I can't remember where I first came across this, but just found it again, and it's worth sharing. Some useful guidance for anyone involved in building a product.
Heilmeier's Catechism is "A set of questions credited to Heilmeier that anyone proposing a research project or product development effort should be able to answer."
Directly from the Wikipedia page:
- What are you trying to do? Articulate your objectives using absolutely no jargon.
- How is it done today, and what are the limits of current practice?
- What's new in your approach and why do you think it will be successful?
- Who cares?
- If you're successful, what difference will it make?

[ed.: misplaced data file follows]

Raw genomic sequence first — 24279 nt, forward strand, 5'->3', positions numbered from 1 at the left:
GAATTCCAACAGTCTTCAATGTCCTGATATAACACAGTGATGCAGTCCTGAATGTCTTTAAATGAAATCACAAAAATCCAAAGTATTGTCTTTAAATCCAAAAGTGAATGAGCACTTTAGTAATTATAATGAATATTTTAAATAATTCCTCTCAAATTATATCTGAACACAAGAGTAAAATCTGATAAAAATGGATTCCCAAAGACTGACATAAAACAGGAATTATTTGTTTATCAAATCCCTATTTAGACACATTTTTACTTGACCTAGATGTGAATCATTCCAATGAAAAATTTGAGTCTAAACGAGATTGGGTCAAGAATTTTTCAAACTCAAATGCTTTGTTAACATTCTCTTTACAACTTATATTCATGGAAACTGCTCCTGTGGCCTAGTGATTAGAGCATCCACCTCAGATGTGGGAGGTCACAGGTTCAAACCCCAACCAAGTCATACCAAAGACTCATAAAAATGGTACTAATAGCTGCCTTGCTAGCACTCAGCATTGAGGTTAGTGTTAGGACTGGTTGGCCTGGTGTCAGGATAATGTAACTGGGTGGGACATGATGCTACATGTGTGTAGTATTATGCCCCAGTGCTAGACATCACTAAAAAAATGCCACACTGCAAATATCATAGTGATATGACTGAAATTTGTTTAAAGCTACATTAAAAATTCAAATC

- What are the risks and the payoffs?
- How much will it cost?
- How long will it take?
- What are the midterm and final "exams" to check for success?
Most of the best advice seems obvious, because it's about the things that are so easily overlooked. This is especially true in the middle of building product, where you can get so wrapped up in the details, you can even forget why you started in the first place.